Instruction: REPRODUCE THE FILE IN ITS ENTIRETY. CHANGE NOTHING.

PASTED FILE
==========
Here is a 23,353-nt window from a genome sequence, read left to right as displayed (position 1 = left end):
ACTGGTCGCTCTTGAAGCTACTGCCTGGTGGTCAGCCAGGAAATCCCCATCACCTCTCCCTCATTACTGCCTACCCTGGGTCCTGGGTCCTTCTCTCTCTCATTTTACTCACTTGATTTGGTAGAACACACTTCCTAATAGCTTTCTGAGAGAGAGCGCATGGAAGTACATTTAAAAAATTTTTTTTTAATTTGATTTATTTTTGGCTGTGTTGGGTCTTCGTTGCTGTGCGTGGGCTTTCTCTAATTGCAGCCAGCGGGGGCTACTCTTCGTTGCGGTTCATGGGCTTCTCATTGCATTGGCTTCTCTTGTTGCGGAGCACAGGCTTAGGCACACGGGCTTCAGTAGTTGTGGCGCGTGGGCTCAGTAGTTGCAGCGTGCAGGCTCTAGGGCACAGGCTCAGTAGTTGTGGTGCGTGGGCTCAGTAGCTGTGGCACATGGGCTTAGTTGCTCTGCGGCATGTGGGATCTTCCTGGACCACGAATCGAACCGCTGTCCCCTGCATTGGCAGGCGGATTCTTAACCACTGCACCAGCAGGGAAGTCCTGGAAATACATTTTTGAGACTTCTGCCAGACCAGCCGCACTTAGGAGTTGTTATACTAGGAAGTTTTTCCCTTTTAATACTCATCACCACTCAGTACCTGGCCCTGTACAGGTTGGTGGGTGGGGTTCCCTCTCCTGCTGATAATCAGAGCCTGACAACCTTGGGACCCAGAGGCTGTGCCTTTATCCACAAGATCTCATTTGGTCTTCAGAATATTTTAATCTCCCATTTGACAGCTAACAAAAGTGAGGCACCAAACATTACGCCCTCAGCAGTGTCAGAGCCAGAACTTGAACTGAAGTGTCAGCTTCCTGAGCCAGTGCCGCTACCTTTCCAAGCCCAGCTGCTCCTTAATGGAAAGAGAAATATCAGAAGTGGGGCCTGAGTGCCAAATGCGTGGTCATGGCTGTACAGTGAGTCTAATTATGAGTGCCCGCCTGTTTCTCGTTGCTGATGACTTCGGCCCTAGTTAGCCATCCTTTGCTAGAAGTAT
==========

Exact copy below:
Here is a 23,353-nt window from a genome sequence, read left to right as displayed (position 1 = left end):
ACTGGTCGCTCTTGAAGCTACTGCCTGGTGGTCAGCCAGGAAATCCCCATCACCTCTCCCTCATTACTGCCTACCCTGGGTCCTGGGTCCTTCTCTCTCTCATTTTACTCACTTGATTTGGTAGAACACACTTCCTAATAGCTTTCTGAGAGAGAGCGCATGGAAGTACATTTAAAAAATTTTTTTTTAATTTGATTTATTTTTGGCTGTGTTGGGTCTTCGTTGCTGTGCGTGGGCTTTCTCTAATTGCAGCCAGCGGGGGCTACTCTTCGTTGCGGTTCATGGGCTTCTCATTGCATTGGCTTCTCTTGTTGCGGAGCACAGGCTTAGGCACACGGGCTTCAGTAGTTGTGGCGCGTGGGCTCAGTAGTTGCAGCGTGCAGGCTCTAGGGCACAGGCTCAGTAGTTGTGGTGCGTGGGCTCAGTAGCTGTGGCACATGGGCTTAGTTGCTCTGCGGCATGTGGGATCTTCCTGGACCACGAATCGAACCGCTGTCCCCTGCATTGGCAGGCGGATTCTTAACCACTGCACCAGCAGGGAAGTCCTGGAAATACATTTTTGAGACTTCTGCCAGACCAGCCGCACTTAGGAGTTGTTATACTAGGAAGTTTTTCCCTTTTAATACTCATCACCACTCAGTACCTGGCCCTGTACAGGTTGGTGGGTGGGGTTCCCTCTCCTGCTGATAATCAGAGCCTGACAACCTTGGGACCCAGAGGCTGTGCCTTTATCCACAAGATCTCATTTGGTCTTCAGAATATTTTAATCTCCCATTTGACAGCTAACAAAAGTGAGGCACCAAACATTACGCCCTCAGCAGTGTCAGAGCCAGAACTTGAACTGAAGTGTCAGCTTCCTGAGCCAGTGCCGCTACCTTTCCAAGCCCAGCTGCTCCTTAATGGAAAGAGAAATATCAGAAGTGGGGCCTGAGTGCCAAATGCGTGGTCATGGCTGTACAGTGAGTCTAATTATGAGTGCCCGCCTGTTTCTCGTTGCTGATGACTTCGGCCCTAGTTAGCCATCCTTTGCTAGAAGTAT